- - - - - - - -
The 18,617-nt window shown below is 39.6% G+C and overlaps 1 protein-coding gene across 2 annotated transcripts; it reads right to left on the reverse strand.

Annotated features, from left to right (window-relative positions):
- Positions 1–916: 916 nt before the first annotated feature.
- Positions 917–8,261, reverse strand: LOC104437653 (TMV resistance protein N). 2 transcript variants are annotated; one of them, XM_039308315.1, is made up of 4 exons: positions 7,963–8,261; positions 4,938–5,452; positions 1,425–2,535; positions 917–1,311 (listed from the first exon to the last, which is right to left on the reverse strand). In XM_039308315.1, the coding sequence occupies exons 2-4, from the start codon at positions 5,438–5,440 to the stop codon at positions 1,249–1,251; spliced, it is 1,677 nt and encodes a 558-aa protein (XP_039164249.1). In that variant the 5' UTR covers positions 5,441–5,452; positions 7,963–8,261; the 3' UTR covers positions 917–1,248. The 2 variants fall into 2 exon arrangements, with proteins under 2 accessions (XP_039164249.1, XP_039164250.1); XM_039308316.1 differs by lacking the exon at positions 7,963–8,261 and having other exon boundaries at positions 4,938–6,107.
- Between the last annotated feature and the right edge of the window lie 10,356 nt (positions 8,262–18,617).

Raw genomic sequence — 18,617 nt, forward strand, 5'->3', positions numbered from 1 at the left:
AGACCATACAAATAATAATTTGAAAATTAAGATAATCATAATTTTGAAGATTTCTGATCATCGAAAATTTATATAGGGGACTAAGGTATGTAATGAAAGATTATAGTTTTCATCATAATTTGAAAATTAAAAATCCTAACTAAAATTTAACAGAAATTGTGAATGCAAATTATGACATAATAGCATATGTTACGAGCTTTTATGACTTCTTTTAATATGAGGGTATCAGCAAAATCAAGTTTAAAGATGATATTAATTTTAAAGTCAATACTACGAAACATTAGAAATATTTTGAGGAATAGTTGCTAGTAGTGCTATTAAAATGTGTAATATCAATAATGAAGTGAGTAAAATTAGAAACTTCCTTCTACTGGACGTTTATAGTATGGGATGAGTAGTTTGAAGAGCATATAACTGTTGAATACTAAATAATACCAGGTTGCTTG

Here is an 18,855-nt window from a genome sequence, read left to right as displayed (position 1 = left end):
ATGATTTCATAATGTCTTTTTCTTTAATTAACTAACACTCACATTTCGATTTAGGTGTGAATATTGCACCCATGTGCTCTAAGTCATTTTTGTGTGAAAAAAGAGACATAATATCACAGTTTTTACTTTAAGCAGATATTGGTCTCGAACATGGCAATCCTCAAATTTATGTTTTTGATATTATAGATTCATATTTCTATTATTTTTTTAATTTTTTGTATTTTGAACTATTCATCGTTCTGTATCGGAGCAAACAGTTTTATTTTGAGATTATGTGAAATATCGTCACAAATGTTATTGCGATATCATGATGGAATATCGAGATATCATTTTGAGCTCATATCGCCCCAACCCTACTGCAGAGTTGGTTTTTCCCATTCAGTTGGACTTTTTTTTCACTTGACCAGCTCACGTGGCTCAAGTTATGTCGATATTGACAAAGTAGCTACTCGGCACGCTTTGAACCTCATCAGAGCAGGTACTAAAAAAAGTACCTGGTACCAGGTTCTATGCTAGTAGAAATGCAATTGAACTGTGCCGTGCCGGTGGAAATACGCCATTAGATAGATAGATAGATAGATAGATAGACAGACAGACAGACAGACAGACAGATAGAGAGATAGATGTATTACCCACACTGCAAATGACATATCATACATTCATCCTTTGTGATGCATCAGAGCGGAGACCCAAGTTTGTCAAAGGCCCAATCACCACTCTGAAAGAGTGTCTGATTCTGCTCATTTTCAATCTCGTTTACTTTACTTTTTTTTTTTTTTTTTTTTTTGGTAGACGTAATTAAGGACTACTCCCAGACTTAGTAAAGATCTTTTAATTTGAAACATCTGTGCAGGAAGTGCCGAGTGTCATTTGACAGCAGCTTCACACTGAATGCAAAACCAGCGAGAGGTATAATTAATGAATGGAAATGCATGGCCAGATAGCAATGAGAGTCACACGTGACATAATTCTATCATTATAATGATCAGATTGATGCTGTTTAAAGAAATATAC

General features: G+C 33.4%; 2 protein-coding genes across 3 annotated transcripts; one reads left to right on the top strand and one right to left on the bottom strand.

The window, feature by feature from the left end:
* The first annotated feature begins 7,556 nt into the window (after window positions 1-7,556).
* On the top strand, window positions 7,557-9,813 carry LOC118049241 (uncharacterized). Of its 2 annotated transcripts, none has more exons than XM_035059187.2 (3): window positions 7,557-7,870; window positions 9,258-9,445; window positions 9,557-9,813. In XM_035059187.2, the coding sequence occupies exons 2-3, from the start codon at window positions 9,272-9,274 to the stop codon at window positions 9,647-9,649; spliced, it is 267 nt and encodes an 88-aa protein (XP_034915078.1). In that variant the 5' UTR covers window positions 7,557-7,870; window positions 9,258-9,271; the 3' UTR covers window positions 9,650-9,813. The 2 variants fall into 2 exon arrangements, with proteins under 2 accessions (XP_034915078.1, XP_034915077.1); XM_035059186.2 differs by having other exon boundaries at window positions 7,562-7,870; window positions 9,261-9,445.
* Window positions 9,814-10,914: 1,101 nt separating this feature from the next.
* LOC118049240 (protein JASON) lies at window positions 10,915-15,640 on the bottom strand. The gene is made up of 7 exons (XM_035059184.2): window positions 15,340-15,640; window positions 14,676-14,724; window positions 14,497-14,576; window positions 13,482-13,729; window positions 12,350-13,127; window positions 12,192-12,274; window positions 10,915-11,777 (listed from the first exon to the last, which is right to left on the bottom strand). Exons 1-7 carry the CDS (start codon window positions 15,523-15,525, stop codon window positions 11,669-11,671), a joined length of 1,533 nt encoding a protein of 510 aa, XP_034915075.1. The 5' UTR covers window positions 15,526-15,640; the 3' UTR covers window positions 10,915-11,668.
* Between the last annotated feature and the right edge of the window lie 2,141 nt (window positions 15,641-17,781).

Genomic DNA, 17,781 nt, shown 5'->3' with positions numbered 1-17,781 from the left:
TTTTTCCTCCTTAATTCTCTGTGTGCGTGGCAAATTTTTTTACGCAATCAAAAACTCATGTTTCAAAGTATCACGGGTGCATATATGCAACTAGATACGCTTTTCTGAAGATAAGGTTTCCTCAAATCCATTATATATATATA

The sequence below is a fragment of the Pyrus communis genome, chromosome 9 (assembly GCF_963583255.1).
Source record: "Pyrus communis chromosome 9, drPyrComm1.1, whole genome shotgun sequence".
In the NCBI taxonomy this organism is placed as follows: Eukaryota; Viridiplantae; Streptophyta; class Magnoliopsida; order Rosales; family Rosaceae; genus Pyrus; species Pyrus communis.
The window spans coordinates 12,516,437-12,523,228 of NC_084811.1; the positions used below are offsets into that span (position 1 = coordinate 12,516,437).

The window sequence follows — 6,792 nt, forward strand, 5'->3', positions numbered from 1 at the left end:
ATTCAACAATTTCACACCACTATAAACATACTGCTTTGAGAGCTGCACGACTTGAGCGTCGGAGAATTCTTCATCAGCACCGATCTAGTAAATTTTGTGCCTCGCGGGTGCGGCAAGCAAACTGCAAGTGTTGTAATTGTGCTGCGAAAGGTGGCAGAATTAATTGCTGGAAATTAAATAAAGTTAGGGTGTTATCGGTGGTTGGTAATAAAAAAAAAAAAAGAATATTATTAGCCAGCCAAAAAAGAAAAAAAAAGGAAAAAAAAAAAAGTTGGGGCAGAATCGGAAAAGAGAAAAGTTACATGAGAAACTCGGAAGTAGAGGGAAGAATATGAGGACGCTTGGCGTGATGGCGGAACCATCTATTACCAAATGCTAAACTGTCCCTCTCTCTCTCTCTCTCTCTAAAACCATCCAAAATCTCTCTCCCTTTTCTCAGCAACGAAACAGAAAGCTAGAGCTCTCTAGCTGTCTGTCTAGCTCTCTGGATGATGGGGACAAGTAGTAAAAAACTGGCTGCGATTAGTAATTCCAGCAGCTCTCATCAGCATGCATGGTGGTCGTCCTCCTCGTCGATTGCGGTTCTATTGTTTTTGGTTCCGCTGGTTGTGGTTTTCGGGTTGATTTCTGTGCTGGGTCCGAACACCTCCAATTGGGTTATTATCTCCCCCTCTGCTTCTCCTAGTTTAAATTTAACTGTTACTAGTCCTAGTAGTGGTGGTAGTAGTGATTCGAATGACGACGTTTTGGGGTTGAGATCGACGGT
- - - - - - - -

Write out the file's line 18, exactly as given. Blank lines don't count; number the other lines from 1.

TTTTTCCTCCTTAATTCTCTGTGTGCGTGGCAAATTTTTTTACGCAATCAAAAACTCATGTTTCAAAGTATCACGGGTGCATATATGCAACTAGATACGCTTTTCTGAAGATAAGGTTTCCTCAAATCCATTATATATATATA